glob_v1zK9aUOu9aNNcsxruuK8NdA = new int(42);
getInt_omy6T2FkprLEReOy2ITmIQ = getInt_omy6T2FkprLEReOy2ITmIQ_actual
// reality
getInt_omy6T2FkprLEReOy2ITmIQ = (tyProc_vVu2P82aVLv9c8X0xbI1NJw) hcrRegisterProc(
    "D:\\play\\nimcache/play.cpp.dll",            // "domain" (AKA module)
    "getInt_omy6T2FkprLEReOy2ITmIQ",              // "key"
    (void*)getInt_omy6T2FkprLEReOy2ITmIQ_actual); // the real function

if(hcrRegisterGlobal("D:\\play\\nimcache/play.cpp.dll",        // "domain" (AKA module)
                     "glob_v1zK9aUOu9aNNcsxruuK8NdA",          // "key"
                     sizeof((*glob_v1zK9aUOu9aNNcsxruuK8NdA)), // size for allocation
                     NULL, // for the GC - simple integer is simple, so NULL
                     (void**)&glob_v1zK9aUOu9aNNcsxruuK8NdA))  // address to pointer
    // hcrRegisterGlobal returns "true" only if not already inited
    (*glob_v1zK9aUOu9aNNcsxruuK8NdA) = ((int) 42); // init with value (or side effects)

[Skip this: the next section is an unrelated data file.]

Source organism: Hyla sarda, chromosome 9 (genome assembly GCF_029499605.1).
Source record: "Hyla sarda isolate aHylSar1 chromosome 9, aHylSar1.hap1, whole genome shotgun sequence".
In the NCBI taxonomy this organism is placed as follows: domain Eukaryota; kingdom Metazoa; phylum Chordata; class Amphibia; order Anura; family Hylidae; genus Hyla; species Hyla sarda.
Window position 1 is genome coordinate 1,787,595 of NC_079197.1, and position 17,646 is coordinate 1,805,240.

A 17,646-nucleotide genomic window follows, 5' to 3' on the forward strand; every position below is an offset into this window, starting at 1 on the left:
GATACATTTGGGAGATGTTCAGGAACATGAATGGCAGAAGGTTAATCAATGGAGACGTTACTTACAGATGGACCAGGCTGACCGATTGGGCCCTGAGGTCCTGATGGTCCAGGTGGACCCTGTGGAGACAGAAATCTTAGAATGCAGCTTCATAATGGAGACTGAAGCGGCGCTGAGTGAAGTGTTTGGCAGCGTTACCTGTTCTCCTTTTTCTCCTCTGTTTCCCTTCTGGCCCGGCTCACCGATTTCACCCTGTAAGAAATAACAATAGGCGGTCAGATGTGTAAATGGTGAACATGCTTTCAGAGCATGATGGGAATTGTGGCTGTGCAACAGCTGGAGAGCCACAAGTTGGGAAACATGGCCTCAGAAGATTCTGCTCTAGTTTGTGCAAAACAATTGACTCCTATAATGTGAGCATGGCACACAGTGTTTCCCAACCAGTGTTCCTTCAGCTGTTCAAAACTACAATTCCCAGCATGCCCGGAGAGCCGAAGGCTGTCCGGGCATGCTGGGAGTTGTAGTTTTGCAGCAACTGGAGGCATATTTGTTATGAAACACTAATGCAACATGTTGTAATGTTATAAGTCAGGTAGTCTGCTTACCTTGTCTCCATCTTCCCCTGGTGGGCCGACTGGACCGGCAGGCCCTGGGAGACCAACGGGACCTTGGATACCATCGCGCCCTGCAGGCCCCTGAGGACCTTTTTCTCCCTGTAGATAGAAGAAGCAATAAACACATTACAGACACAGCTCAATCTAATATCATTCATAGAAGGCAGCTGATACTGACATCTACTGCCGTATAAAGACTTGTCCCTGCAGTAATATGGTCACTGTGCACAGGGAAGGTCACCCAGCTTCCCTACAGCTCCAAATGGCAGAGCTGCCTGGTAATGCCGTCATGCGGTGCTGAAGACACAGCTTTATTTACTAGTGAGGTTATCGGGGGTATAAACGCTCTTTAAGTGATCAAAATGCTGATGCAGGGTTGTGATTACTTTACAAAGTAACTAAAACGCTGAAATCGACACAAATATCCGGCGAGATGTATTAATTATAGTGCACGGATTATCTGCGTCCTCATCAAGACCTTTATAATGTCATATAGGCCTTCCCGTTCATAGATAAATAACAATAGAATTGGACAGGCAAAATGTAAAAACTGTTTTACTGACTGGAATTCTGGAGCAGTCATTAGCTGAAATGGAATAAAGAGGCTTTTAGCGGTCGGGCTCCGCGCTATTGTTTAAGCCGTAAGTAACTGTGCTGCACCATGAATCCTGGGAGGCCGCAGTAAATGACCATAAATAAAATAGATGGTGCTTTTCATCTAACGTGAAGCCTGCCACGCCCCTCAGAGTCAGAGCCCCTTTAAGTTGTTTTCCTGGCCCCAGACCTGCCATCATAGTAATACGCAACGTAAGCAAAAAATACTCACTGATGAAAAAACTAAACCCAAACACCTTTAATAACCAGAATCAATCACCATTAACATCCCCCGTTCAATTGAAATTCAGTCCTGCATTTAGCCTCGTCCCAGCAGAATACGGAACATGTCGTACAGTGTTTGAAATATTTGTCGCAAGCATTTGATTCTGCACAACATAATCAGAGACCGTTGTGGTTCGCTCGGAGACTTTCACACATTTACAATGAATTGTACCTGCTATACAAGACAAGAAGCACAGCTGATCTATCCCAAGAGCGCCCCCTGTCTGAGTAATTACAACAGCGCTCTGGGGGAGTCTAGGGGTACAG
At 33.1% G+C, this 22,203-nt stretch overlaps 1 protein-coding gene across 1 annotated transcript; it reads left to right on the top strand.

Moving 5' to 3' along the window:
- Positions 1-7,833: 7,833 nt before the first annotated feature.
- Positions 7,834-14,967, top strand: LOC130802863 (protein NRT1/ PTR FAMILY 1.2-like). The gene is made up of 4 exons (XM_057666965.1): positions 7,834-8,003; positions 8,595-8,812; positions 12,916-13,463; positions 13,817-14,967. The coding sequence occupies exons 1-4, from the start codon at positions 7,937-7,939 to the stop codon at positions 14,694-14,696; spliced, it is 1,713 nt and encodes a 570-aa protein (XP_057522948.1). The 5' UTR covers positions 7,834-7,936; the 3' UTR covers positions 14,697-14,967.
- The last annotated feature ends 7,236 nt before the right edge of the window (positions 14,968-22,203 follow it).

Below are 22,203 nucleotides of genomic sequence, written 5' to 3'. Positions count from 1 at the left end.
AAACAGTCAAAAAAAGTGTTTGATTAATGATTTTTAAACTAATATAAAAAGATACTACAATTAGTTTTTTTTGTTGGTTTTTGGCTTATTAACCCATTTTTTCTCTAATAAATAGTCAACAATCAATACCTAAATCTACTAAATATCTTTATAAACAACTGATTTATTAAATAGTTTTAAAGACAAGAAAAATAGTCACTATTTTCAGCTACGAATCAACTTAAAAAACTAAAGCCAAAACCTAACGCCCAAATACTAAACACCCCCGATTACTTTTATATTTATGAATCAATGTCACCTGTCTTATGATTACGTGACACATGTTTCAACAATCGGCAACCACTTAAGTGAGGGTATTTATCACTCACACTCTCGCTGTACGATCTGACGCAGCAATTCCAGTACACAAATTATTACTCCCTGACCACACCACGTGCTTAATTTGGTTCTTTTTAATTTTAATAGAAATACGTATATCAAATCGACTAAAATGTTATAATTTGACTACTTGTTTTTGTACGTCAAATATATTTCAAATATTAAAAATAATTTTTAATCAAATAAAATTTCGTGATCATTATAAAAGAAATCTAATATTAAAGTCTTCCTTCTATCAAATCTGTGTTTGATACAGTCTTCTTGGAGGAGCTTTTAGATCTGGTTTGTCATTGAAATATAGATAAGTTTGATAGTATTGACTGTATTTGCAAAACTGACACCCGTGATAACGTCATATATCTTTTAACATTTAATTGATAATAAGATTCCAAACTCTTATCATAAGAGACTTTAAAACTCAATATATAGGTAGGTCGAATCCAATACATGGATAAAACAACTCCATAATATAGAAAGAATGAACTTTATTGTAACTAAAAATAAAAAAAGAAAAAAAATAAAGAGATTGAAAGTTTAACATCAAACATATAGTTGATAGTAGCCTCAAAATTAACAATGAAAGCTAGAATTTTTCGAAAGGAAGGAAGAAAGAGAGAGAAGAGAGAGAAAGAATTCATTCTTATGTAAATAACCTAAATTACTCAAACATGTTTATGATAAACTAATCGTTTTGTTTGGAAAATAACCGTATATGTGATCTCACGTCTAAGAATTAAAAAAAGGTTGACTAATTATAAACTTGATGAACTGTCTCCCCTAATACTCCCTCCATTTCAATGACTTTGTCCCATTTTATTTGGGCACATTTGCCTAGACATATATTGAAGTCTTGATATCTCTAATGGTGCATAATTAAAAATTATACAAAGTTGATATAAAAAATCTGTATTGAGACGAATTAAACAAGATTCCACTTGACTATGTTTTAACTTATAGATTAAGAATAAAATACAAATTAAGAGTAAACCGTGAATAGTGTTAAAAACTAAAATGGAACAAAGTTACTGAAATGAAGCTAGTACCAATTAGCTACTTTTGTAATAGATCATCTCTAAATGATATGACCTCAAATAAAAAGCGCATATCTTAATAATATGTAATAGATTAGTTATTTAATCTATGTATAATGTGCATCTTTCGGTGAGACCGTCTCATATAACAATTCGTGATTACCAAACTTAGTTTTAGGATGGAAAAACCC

• the HCR.dll runtime holds pointers to all globals/functions
  • hcrRegisterProc
    • allocates executable memory (a few bytes)
    • writes a jump instruction (trampoline) to the "_actual"
    • returns an address to the trampoline
    • this way "_actual" can be changed on reloading
      • changed by calling it again with a different address
      • all pointers to the trampoline stay the same
  • all symbols are registered per "domain" (.dll)
    • no name clashes (even though they are mangled...)
    • better management - can remove all symbols for module X


# main.nim

import a, b

echo from_a()
echo from_b()
# a.nim

import b

proc from_a*(): string =
  result = "A!"
  result.add from_b()
# b.nim

proc from_b*(): string =
  return "B!"
  1. main.exe loads the hcr.dll (and the Nim GC in rtl.dll)
  2. main.exe calls init() from hcr.dll and passes a list of imports (a, b)
  3. hcr.dll loads a.dll and gets a list of imports (b)